Memory boost

  • November 5, 2013
Memory boost

Brianne Kent will present her research on the potential of boosting memory function through diet at the world's largest neuroscience conference next week.

A Gates Cambridge Scholar is presenting research on the potential for boosting memory function through diet at the world’s largest neuroscience conference next week.

Brianne Kent will be presenting her research on 11 November at the Society for Neuroscience conference, which is attended by over 30,000 scientists after it was chosen as a “Hot Topic”. 

The research demonstrates that new brain cells produced during adulthood may play an important role in memory formation and suggests that healthy lifestyle choices associated with increased brain cell production, such as reducing daily food intake, may have lasting benefits on memory function.

It looks at the links between adult neurogenesis [the process of generating new neurons which integrate into existing circuits after fetal and early postnatal development has ceased] and cognitive function and specifically at the role the hormone ghrelin plays. Ghrelin is released by the stomach in the absence of food and has been shown to positively affect cognitive processes and the structure and production of new adult-born cells. The research demonstrates that preventing new cells from forming in the hippocampus of rats impairs spatial memory which is important for memory function.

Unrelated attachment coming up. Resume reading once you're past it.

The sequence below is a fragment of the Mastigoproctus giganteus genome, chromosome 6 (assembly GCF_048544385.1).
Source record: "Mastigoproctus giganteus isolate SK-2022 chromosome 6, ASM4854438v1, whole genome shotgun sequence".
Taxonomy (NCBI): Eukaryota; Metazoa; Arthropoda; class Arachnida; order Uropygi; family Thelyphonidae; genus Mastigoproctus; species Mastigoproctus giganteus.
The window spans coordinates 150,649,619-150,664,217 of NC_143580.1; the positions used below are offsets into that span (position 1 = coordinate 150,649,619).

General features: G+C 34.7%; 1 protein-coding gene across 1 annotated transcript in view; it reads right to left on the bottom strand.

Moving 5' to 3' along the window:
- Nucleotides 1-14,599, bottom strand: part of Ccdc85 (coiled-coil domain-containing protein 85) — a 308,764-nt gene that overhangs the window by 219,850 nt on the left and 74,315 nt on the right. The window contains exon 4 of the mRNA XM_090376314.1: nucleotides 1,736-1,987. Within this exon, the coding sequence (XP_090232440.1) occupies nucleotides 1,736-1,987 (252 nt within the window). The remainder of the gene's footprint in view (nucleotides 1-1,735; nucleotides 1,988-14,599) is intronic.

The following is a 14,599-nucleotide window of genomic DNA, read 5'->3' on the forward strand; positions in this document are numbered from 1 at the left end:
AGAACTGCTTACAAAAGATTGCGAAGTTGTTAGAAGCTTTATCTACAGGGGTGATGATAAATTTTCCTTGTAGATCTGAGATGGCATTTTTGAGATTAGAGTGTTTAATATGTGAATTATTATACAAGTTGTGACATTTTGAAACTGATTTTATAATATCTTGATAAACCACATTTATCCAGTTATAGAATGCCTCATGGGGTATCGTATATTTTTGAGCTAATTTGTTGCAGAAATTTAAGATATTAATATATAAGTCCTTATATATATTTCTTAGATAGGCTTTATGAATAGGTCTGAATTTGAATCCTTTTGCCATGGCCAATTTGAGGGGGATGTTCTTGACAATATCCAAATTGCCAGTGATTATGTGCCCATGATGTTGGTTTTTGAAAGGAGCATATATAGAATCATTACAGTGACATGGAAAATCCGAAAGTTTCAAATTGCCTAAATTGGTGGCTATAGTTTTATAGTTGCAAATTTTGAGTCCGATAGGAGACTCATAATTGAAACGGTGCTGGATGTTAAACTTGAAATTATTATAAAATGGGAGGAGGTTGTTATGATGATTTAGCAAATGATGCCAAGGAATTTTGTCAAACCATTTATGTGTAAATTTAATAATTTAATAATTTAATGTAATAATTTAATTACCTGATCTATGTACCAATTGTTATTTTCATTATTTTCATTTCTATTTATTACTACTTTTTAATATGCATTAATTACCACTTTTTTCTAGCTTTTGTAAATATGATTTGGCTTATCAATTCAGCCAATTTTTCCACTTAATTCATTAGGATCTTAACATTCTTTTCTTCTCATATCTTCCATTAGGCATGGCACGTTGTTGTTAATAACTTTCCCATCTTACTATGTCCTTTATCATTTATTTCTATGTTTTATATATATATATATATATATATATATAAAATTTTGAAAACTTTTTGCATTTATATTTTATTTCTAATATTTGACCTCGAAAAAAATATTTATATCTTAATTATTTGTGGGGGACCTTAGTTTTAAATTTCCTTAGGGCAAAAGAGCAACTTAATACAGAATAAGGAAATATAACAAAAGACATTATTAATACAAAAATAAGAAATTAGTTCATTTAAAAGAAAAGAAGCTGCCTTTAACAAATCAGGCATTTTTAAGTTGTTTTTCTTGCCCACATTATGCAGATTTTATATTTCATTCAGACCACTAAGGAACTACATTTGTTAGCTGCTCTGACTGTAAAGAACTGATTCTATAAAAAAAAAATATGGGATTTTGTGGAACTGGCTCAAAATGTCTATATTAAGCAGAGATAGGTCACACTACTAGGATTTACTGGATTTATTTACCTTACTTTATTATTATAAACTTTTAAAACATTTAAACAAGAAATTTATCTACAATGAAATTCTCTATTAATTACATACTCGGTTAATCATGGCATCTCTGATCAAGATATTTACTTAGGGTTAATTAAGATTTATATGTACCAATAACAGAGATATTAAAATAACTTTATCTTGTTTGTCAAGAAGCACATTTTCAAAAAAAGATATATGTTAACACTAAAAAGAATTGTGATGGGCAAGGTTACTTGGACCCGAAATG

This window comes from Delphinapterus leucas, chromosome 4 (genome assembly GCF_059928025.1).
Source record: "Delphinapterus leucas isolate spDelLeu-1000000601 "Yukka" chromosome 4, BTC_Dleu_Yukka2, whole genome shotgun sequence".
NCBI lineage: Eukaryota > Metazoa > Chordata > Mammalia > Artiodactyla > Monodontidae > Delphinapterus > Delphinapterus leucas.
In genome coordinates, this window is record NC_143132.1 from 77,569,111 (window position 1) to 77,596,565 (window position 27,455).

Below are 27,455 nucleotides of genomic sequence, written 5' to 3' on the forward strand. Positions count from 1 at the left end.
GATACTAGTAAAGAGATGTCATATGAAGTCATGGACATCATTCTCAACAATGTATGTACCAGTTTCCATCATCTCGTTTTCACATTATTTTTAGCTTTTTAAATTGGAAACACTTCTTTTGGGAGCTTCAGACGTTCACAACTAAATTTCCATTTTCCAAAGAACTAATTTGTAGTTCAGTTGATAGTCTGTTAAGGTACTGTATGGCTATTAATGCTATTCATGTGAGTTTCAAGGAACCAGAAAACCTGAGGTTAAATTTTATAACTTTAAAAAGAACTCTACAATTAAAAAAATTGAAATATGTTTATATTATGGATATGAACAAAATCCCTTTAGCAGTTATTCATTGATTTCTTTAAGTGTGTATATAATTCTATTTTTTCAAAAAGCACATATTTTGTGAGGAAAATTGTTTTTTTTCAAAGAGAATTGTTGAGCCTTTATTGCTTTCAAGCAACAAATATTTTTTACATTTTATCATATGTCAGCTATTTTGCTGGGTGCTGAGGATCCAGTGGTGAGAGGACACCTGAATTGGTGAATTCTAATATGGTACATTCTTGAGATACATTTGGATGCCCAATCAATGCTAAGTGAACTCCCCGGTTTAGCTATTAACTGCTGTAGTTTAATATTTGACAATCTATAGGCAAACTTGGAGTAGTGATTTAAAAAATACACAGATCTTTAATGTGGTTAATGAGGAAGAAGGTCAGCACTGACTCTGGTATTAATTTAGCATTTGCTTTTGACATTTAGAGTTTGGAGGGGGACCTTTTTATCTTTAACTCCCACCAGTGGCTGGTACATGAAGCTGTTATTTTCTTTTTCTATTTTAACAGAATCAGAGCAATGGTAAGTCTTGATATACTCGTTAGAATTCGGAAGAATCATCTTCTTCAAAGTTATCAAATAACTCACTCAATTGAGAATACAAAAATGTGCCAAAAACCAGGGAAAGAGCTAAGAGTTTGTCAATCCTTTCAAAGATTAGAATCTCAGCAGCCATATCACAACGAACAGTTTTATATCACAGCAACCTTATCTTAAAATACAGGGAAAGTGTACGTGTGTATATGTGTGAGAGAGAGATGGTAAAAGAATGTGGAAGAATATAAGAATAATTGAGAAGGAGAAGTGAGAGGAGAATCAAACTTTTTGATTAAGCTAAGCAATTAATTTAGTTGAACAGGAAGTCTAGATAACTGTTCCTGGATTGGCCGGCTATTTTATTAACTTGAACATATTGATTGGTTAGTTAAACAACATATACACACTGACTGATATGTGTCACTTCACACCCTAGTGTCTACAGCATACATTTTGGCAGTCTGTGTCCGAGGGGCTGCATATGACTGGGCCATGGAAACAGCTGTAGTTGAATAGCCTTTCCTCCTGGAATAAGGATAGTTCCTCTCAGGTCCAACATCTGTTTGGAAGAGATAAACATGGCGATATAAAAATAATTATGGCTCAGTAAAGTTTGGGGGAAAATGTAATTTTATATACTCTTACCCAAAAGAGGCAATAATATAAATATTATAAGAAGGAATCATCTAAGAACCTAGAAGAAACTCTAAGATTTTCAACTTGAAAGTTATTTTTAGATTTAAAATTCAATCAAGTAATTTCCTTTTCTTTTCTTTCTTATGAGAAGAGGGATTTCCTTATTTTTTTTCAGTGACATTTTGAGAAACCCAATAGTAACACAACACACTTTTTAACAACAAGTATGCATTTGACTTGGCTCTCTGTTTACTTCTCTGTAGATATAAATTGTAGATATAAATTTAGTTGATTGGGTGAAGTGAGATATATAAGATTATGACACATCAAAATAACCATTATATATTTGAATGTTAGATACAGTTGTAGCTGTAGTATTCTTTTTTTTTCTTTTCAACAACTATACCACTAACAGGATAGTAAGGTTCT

Additionally, increasing the total number of new brain cells by administering ghrelin to rats is associated with long-lasting improvements in spatial memory, allowing treated animals to distinguish very similar locations otherwise indistinguishable and to store distinct memories for very similar events.

The results of the research suggest that ghrelin makes the brain more able to keep memories for similar locations distinct in the brain. It also confirms that ghrelin does not need to be administered directly to the brain in order to have beneficial effects on the production of brain cells and cognition. Because ghrelin is an endogenous hormone and can be partially controlled by calorie restriction, it provides a therapeutic framework for designing lifestyle strategies that are cost-effective and non-pharmacological.

Brianne, who is doing a PhD in Experimental Psychology [2011], says: “Arguably, one of the greatest challenges of the 21st century is the escalating health and societal burden associated with age-related cognitive impairment and dementia. By identifying potential targets for cognitive enhancing interventions, this research may eventually aid in the development of treatments for disorders affecting memory.”

Picture credit: Lavoview and www.freedigitalphotos.net.

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